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it's a long season. there's a reason they play 162 games. wouldn't surprise me to see the yankees start hitting the ball. they are not hitting right now. i wouldn't be surprised it see the yankees at the top at the end of the season. way too early to take anything from these standings. coming up, a federal judge calls california's ban on assault weapons a, quote, failed experiment that has had no affect on mass shootings. what the ruling to throw out that ban means for the future of gun laws in america. "morning joe" is back in a moment.
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♪♪ [announcement on pa] introducing togo's new cheese steak melt, featuring fresh artisan bread, layered with tender seasoned steak, sautéed mushrooms, roasted red peppers, and smothered with melty american cheese. the new cheese steak melt, now at togo's. [announcement on pa] how far would you go for a togo? welcome back. plummeting vaccination rates are threatening president biden's goal of getting shots to at least 70% of adults by july 4th.
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according to the seven day analysis by "the washington post," the u.s. is averaging fewer than 1 million shots per day, a decline of more than two-thirds from the peak of 3.4 million in april. the slowdown is national, with every state down at least two-thirds from its peak. to meet the goal, 4.2 million adults per week will need to get their first dose. joe? >> scott gottlieb was out earlier saying that it has slowed down a good bit. we're not going to get to the null the president wanted or health care experts wanted us to get to. he still believes we're going to be okay this summer. he believes enough people have been vaccinated that -- i know there's a concern about a second wave coming up. right now, at least, dr. gottlieb is believing that we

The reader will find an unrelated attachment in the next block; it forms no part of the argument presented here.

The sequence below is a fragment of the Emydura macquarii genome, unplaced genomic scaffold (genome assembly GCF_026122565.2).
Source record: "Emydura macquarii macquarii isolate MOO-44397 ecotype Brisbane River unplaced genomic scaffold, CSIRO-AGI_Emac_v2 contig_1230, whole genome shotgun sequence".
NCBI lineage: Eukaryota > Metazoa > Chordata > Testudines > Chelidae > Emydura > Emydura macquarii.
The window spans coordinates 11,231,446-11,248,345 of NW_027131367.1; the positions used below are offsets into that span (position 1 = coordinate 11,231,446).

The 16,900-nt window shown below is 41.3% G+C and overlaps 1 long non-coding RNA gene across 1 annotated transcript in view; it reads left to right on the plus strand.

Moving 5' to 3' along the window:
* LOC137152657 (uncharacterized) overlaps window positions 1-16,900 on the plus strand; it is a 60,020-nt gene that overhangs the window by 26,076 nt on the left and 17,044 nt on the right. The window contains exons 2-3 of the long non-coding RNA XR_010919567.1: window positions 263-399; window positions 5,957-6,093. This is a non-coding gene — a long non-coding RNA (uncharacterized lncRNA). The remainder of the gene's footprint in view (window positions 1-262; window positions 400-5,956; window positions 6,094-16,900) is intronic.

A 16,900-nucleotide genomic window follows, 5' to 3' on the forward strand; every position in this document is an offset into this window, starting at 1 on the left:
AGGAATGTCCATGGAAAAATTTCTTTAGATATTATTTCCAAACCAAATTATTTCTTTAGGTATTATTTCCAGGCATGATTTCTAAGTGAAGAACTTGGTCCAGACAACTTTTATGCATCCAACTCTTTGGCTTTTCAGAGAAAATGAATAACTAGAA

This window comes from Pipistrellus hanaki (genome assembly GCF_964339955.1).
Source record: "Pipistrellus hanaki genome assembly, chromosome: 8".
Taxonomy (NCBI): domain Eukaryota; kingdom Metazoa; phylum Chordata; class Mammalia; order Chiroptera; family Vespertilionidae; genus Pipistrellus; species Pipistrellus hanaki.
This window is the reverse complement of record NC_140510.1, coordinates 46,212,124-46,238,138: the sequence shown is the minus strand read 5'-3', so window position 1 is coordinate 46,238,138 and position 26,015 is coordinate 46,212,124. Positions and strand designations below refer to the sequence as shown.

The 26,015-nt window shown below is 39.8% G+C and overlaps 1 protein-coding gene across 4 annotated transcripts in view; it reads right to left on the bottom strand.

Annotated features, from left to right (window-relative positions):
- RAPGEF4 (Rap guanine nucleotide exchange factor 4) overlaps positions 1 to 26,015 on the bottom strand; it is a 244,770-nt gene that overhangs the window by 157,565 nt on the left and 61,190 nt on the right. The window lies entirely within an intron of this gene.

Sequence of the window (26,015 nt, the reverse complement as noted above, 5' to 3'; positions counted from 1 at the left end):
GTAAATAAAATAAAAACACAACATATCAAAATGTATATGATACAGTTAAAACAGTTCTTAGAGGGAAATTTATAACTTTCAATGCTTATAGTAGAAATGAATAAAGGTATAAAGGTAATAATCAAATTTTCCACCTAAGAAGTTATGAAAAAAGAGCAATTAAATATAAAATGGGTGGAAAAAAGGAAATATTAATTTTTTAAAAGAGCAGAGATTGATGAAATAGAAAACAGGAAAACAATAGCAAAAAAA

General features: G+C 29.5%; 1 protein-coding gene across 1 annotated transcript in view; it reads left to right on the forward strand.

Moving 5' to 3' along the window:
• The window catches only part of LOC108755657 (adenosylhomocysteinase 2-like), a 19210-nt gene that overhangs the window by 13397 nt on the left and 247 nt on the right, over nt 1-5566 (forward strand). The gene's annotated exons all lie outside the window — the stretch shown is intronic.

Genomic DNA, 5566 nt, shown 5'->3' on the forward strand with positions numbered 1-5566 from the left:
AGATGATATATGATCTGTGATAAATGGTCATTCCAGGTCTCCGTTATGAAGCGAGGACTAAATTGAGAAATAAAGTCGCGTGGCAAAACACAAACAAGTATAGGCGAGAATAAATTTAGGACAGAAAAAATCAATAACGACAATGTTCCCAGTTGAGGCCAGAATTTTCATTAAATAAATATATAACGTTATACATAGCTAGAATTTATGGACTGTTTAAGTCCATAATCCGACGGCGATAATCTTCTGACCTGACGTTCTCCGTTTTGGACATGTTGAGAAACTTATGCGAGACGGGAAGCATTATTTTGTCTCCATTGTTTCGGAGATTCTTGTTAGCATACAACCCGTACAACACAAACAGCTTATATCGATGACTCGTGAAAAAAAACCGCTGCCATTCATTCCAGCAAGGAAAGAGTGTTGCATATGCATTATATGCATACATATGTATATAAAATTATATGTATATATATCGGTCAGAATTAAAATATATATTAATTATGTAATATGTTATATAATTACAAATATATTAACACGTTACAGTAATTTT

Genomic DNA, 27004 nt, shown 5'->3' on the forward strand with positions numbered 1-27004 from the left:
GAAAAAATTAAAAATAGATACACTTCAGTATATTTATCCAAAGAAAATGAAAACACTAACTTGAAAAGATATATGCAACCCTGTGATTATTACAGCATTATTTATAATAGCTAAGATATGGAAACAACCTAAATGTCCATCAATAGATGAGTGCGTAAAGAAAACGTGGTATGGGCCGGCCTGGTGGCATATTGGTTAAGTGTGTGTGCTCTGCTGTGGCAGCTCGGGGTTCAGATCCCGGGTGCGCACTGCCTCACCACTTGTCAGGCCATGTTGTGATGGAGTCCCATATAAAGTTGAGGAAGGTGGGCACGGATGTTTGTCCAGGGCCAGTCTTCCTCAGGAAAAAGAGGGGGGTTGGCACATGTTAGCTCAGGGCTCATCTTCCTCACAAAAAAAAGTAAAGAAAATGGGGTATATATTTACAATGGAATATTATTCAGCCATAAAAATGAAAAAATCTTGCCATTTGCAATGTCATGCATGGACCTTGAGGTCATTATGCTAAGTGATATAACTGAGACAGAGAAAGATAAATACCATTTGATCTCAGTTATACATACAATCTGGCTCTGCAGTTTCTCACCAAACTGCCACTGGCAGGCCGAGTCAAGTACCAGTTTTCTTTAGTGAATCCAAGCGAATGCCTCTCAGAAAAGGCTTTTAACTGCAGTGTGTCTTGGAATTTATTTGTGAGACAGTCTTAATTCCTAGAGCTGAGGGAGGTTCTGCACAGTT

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have not enough vaccinations but that we're in pretty good position right now as we head into the summer. >> some experts are concerned that a summer surge in covid cases in states where vaccine rates are lagging. a "new york times" analysis found 15 states, many in the south, where half of adults or fewer have received a dose. in two states, alabama and mississippi, it would take about a year to get one dose to 70% of the population at the current pace of distribution. if there is a summer surge, experts say it likely won't be as severe as last summer. we will keep watching that. now to the search in california for a man and woman suspected in the road rage killing of a 6-year-old boy.